emotional needs and skills. When children start to gain a better understanding of
emotions, they become more capable of emotion regulation. I learned from handout
2.7 Social emotional teachers strategies controlling anger and frustrations is one
of the most difficult tasks in emotional literacy. When children learn to cope with
their emotions constructively, they will have an easier time with disappointments,
aggravation, and hurt feelings. Teachers are the role models children look at for
remaining calm. Challenging behavior develops over a period of time in the context
of relationships and environments. I learned from handout 1.4 Addressing

challenging behavior in infants and toddlers challenging behavior is the number

one training need for teachers of young children. I learned the pyramid model that
helps support early care and educations. The pyramid model helps teachers
promote, prevent and intervene in challenging behaviors. The levels of the pyramid
starts with a solid base of effective workers. The levels from top to bottom are
nurturing and responsive relationships, a high quality supportive environment,
targeted emotional and social supports and intense intervention. Its very important
when dealing with challenging behavior, caregivers and teachers receive training
and support. Relationships with caregivers is crucial for the development of a childs
positive self-image and the beliefs about the world around them. Communicating
with children at their developmental levels is needed for children to overcome
challenging behaviors. I learned from handout 1.4 positive behavioral support (PBS).
PBS is a strategy for dealing with challenging behaviors that starts with; observe
and document, respond immediately to unsafe behavior, have meeting with the
families to collect information, meet with the caregivers, provide support, and have
a timeframe and method for evaluations of the challenging behavior. If challenging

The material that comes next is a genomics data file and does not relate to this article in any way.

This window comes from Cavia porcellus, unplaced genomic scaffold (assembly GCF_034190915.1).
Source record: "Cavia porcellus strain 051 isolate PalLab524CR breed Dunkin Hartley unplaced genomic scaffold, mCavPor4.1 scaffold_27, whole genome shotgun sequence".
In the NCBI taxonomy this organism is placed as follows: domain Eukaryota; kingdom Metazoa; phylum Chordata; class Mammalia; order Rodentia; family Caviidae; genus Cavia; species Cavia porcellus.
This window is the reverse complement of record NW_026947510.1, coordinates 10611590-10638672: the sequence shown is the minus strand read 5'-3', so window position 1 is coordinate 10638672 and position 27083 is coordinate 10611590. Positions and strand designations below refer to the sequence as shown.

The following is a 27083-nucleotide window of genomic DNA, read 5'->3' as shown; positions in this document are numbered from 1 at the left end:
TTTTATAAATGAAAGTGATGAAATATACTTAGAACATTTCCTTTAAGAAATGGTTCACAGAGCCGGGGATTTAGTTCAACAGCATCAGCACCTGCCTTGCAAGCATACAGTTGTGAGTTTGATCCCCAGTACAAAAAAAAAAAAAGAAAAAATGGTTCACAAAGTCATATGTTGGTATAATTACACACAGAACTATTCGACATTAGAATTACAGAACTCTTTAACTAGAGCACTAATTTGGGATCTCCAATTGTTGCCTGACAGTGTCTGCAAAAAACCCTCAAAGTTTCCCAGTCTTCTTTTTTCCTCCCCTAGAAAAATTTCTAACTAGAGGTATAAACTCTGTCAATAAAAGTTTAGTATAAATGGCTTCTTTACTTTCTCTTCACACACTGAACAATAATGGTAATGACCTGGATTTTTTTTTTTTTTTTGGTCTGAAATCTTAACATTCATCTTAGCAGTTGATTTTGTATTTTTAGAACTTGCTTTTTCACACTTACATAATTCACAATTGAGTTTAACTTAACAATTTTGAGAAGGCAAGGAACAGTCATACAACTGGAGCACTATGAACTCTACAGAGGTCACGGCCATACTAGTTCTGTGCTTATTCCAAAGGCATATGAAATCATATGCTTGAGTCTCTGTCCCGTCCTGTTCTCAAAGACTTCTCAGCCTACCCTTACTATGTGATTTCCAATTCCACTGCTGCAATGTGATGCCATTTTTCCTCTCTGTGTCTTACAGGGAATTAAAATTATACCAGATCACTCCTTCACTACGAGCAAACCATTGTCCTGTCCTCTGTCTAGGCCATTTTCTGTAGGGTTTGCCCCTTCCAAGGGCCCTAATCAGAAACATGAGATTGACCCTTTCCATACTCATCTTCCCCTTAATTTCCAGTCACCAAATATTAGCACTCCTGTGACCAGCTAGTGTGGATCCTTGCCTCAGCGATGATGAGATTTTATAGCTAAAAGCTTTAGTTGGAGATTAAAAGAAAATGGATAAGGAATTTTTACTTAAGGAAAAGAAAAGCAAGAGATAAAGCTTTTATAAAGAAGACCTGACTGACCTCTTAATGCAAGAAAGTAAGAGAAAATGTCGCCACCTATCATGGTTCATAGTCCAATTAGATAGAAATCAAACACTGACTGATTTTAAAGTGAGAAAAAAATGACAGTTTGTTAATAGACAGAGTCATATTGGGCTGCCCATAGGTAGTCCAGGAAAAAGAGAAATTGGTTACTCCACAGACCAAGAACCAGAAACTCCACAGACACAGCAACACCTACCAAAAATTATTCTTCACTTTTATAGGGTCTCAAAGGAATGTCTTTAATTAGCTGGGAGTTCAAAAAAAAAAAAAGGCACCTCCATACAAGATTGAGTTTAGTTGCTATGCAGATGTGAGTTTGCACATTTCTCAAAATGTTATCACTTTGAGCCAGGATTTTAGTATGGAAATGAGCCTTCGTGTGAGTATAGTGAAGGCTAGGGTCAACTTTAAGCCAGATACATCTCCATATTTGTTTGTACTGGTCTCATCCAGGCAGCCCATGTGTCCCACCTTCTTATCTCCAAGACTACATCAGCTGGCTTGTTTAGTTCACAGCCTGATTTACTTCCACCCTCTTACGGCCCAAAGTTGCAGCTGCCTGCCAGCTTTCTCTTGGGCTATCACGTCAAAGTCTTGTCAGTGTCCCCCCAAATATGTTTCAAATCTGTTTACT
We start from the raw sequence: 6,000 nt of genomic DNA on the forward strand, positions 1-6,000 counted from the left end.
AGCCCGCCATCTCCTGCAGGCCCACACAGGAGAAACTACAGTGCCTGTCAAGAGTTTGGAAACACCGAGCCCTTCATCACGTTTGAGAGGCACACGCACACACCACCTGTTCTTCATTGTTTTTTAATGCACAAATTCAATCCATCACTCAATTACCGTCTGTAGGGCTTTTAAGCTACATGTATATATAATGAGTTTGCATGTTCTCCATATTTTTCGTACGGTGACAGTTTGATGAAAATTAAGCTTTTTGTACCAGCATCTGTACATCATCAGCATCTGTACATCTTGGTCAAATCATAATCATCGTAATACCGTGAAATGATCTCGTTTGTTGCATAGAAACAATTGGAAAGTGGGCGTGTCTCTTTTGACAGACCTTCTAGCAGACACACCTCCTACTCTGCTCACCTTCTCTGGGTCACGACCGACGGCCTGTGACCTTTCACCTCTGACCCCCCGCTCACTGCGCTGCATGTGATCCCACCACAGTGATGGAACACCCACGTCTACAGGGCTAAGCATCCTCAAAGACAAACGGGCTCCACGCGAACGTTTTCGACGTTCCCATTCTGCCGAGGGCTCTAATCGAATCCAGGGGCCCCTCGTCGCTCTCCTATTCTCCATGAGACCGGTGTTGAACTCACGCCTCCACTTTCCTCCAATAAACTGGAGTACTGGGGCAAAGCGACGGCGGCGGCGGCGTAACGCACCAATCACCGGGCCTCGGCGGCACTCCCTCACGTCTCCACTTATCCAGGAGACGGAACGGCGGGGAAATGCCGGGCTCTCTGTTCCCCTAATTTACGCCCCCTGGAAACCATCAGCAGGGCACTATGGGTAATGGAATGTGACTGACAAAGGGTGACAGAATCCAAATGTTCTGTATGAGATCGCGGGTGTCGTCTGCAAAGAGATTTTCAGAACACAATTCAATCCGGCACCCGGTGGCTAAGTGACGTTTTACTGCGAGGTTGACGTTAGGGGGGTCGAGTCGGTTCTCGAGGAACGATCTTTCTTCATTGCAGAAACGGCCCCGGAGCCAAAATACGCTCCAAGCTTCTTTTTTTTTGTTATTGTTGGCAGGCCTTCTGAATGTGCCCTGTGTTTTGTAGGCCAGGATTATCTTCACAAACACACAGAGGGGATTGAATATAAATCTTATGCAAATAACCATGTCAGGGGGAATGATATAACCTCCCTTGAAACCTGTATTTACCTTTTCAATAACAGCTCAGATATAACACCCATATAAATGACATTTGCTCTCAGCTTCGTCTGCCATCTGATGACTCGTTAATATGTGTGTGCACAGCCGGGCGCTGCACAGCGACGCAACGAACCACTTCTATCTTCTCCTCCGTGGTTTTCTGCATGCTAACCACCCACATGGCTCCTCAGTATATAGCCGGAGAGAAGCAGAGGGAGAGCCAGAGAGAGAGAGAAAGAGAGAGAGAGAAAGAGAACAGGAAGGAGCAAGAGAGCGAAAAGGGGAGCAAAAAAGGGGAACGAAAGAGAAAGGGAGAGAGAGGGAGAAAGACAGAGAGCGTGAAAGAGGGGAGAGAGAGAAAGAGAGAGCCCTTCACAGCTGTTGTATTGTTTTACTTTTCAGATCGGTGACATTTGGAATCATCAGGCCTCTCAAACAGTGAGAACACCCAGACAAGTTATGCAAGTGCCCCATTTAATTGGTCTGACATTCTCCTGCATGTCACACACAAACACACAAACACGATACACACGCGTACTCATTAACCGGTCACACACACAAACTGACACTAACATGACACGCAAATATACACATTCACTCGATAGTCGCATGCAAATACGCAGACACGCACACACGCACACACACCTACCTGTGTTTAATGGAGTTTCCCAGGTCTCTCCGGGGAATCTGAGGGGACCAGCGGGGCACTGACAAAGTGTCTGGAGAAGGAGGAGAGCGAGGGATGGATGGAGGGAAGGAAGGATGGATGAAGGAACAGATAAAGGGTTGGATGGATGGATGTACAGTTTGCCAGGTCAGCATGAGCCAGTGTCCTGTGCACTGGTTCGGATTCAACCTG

behaviors persist, revise the plan and try again. I learned the pause state for boys
from discussion board #3. Boys need time to come out of a pause state before
reinforcing positive behaviors. Boys need physical activities or a few moments
before we find solutions to mistaken behaviors. I learned from chapter 10 of Get
over it the importance of teaching children sharing. Sharing is developed as
children recognize the needs of others. I learned children who are forced to share
before they are developmentally ready may become more possessive later in life.
We need to allow children to decide when they are ready to give up an object, not
when we think they should. I learned from Chapter 11 of Get over it how people
mislabel highly active and highly bored children as attention deficit hyperactive
disorder (ADHD). I learned instead of medication, change the environment and your
attitude of the situations. Children sometimes become bored with school, either
because what is being taught is irrelevant or it is too easy. I learned from chapter 12
of Get over it you do not teach young children respect, you model it. I learned
getting respectable behavior from children requires adults around them to create a
climate that is respectful. Children have a difficult time with constant change. I
learned from chapter 13 of Get over it we need to keep transitions simple,
organized and as few as possible in the classrooms. The more children move in